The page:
Hayward Gay Prom
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The Hayward Gay Prom is a dance held for LGBT youth. It takes place in Hayward, California every year, and was established in 1995.
The Hayward Gay Prom is one of the oldest continually running gay proms in the United States. Ken Athey, a gay man and youth counsellor, founded the event. According to Athey, his goal was to create a safe space for LGBT youth to enjoy prom without discrimination.
It has been held at Centennial Hall and Chabot College.
Students aged up to 20 years old may attend the event. Many LGBTQ organizations attend and conduct outreach and facilitate activities at the prom. Everyone is welcome, and parents are encouraged to attend or volunteer in support of their children. In 2014, the director for Project Eden predicted that more than 300 youth aged 14 to 20 would be attending the prom that year.
A documentary film on the prom, Now We Can Dance: The Story of the Hayward Gay Prom, was created and shown at the 2013 San Francisco International LGBT Film Festival
The Hayward Gay Prom is an alternative prom where students can celebrate without fear of discrimination. The director for Project Eden stated, "It's a needed event because the young people need a place to go to where they feel safe and accepted".
When the event was first established, people in opposition of the prom sported homophobic signs and wore rubber gloves and masks, a common anti-gay protest tactic utilized in the '90s. Local law enforcement and older LGBTQ members had to stand in between protesters and the prom attendees. Attendees were forced to run inside the event, and some kids opted not to attend the prom in order to avoid harassment they experienced in school from students and teachers. When the organization changed the location of the prom the number of protesters decreased, and for the first time at the 20th annual Hayward Gay Prom there were zero protesters. The overall acceptance and support for the event and the community is increasing.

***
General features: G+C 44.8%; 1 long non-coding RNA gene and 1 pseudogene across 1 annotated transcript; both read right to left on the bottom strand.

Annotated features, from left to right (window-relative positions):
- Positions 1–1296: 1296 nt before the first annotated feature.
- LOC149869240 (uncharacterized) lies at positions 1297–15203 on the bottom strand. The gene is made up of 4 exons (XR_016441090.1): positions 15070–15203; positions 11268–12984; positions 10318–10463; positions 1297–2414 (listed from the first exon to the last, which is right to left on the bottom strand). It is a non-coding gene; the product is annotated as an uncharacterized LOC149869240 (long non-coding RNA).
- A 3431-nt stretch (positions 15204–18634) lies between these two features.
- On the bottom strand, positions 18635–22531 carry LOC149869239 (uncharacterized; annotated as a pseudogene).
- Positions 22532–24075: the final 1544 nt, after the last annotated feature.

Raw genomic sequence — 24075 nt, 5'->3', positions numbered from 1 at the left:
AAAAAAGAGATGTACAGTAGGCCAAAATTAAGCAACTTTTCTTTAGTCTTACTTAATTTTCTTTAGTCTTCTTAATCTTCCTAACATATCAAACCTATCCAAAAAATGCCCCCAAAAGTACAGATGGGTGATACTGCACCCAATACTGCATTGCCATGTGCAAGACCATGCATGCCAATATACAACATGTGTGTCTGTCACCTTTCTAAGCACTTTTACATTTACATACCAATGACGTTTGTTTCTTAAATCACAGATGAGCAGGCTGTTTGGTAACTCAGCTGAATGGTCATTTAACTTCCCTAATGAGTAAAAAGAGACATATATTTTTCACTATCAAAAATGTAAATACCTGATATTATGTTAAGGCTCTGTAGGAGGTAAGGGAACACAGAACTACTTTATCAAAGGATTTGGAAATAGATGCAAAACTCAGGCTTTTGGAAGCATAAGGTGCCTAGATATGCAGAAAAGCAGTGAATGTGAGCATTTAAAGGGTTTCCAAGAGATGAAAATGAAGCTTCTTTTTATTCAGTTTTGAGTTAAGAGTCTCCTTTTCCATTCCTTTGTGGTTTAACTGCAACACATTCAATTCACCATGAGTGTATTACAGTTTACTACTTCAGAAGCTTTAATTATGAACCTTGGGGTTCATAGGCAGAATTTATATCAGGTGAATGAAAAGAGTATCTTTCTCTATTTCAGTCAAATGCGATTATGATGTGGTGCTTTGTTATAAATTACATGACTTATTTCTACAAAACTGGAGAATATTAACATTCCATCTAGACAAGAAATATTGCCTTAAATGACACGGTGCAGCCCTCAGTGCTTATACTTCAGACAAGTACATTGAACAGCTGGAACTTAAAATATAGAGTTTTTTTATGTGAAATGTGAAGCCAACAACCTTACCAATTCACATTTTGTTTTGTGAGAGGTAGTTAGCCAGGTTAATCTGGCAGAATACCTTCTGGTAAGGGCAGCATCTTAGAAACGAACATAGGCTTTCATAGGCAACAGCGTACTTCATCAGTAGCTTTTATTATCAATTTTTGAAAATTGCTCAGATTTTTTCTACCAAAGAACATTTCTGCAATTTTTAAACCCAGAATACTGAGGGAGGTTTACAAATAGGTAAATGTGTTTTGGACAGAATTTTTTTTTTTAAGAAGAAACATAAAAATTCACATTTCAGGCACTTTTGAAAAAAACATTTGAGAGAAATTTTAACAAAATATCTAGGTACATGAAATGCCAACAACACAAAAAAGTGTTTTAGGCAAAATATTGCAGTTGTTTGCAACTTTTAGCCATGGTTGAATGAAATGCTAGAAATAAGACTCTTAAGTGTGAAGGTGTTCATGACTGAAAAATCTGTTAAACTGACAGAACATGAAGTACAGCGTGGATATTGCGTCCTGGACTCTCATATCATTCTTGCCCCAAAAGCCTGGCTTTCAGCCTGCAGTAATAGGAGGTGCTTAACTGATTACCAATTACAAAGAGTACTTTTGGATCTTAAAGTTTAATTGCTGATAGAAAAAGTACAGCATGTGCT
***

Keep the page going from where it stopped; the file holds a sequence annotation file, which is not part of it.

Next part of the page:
- ^ "Now We Can Dance: The Story of the Hayward Gay Prom - short version (17 min)".
- ^ a b "Hayward gay prom Saturday". 5 June 2014.
- ^ a b "Bay Area Reporter :: Article.PHP".
- ^ "Watch Hayward's Gay Prom - Beginnings & City Council Meeting | Hayward Digital Stories Episodes | Videos | Blip". Blip.tv. 2007-10-25. Archived from the original on 2013-11-05. Retrieved 2013-09-07.
- ^ Rebecca ParrThe Daily Review (13 June 2013). "San Francisco International LGBT Film Festival includes Hayward gay prom documentary - San Jose Mercury News". Mercurynews.com. Retrieved 2013-09-07.
- ^ "Lodi News-Sentinel - Google News Archive Search".
- ^ "Prom For Gay Students Attracts 100 In California - Orlando Sentinel". Articles.orlandosentinel.com. 1995-07-02. Retrieved 2013-09-07.
- ^ "Library as Filmmaker: Documenting the Creation of a California Town's Gay Prom". Lj.libraryjournal.com. 2013-02-20. Retrieved 2013-09-07.
- ^ "Gay prom goes smoothly despite threats". Inside Bay Area. 2006-04-14. Retrieved 2013-09-07.
- ^ "Project Eden, San Mateo, CA, Horizon Services". Horizonservices.org. Retrieved 2013-09-07.
- ^ "Library Director's Blog » Blog Archive » "Now We Can Dance" — a documentary about the Hayward Gay Prom". Hayward-ca.gov. 2012-12-12. Archived from the original on 2013-08-17. Retrieved 2013-09-07.
- ^ compiled by Cynthia Laird (2010-05-27). "News in brief: LGBT youth proms in SF, East Bay". Bay Area Reporter. Retrieved 2014-06-29.
- ^ a b c "Fabulous photos from America's longest-running gay prom".
- LGBT culture in the San Francisco Bay Area
- History of Hayward, California
- 1995 establishments in California
- Annual events in California
- LGBT events in California
- Organizations based in Hayward, California
- Youth culture in the United States
- Culture of Hayward, California
- Youth events
- Youth in the United States
- School dances
- Recurring events established in 1995
- LGBT youth